Stranger danger

August 21, 1998

The article by the former head of the Advisory Committee on Novel Foods and Processes, Derek Burke (THES, August 14), was very revealing and profoundly worrying. He seems to have understood his duty as reassuring the public that all is well, rather than ensuring that it actually is. We hope his complacency is not shared by his successor, though from what he has recently been saying in interviews it seems likely that it is.

Burke gives no indication that he is aware of the many scientific findings - some well known, others discovered only recently - that should make us very cautious about this new technology. For example, he states confidently that "there is no reason to suppose that a gene (transferred) from a soil bacterium will escape than one of the 100,000 plant genes". This is simply not true, and it is alarming that the man who for eight years chaired the committee responsible for approving genetically modified foods should think it is.

Genes are transferred in artificial "vectors" made from viruses and other genetic parasites. The same cellular mechanisms that enable the vector to insert into the host genome may mobilise it to come out again. Secondary transfer of inserted genes from transgenic plants to soil fungi and bacteria has been demonstrated in the laboratory.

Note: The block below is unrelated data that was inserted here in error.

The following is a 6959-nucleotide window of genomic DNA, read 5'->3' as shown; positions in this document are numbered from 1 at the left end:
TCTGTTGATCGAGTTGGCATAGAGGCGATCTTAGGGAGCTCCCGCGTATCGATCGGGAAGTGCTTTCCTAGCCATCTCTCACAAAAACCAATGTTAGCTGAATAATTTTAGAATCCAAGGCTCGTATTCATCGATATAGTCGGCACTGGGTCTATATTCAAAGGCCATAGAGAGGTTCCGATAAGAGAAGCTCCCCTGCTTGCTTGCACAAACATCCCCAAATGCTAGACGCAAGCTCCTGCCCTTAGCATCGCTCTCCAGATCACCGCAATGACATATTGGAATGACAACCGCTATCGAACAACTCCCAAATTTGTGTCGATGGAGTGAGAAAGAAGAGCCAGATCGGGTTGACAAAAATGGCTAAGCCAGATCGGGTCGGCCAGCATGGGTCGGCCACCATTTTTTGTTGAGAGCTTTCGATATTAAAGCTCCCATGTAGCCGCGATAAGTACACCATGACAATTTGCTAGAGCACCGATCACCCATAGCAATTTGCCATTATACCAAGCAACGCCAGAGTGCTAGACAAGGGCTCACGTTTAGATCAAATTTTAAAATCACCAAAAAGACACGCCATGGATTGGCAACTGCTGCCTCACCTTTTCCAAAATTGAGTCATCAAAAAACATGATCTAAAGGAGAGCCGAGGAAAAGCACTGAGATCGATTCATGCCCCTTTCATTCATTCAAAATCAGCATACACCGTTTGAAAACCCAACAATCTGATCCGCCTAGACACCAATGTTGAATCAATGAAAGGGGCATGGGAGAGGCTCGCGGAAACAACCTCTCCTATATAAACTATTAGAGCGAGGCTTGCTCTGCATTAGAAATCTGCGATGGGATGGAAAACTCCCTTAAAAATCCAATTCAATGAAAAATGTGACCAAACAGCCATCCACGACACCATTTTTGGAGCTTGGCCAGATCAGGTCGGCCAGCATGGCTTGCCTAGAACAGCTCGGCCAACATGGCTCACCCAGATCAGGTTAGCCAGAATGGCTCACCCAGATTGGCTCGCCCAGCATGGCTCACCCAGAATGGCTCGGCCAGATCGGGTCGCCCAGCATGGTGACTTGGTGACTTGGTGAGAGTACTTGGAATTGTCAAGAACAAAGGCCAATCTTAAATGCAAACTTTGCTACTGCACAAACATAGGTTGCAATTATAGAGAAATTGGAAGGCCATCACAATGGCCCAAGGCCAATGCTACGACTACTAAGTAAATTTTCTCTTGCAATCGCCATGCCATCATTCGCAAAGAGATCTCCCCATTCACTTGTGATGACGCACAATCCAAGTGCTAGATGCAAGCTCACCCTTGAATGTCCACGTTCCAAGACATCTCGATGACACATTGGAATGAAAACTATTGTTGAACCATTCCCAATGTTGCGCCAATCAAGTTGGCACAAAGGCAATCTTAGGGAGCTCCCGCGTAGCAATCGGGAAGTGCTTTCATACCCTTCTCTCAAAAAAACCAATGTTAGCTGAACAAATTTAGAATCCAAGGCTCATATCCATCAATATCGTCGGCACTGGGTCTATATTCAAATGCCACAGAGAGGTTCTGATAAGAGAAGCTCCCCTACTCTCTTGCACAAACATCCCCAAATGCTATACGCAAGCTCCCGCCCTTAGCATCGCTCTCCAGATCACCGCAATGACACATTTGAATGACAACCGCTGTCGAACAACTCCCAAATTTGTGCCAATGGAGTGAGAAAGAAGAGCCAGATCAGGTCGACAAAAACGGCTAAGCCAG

Viral DNA is found to resist digestion in the gut of mice. Large fragments enter the bloodstream and end up in white blood cells and in spleen and liver cells, in some cases linked to mouse DNA. Naked viral DNA is often more infectious than the intact virus and can give full-blown infections in hosts that are not affected by the intact virus. As many vectors used to transfer genes are made of viral DNA or contain viral promoters, they may indeed be more likely to escape than are the plant's own genes.

The same issue reported on the work of Allison Snow of Ohio State University. She has found that when transgenic oil-seed rape was crossed with a weed the result was a superweed that was not only resistant to herbicide but also, contrary to what genetic engineers had predicted, was robust. The likely consequence of planting transgenic oil-seed rape is not higher yields and less use of chemicals but the proliferation of weeds that are resistant to the herbicide and can be eradicated only by additional herbicides.

It is not enough to monitor what is happening because we may spot the problems only when it is too late to do anything We were slow to recognise the dangers to human health associated with nuclear energy, X-rays and BSE, but at least we can stop the practices responsible for the hazards. Once genes are released into the environment, there is no calling them back.

That is why so many groups and individuals have joined in a call for a five-year moratorium on the release of new genetically modified organisms. The purpose is to allow time for scientists and others to carry out research to discover where genetic engineering can deliver the goods and where the dangers outweigh possible benefits.

Mae-Wan Ho Department of biology The Open University Peter Saunders Department of mathematics King's College London

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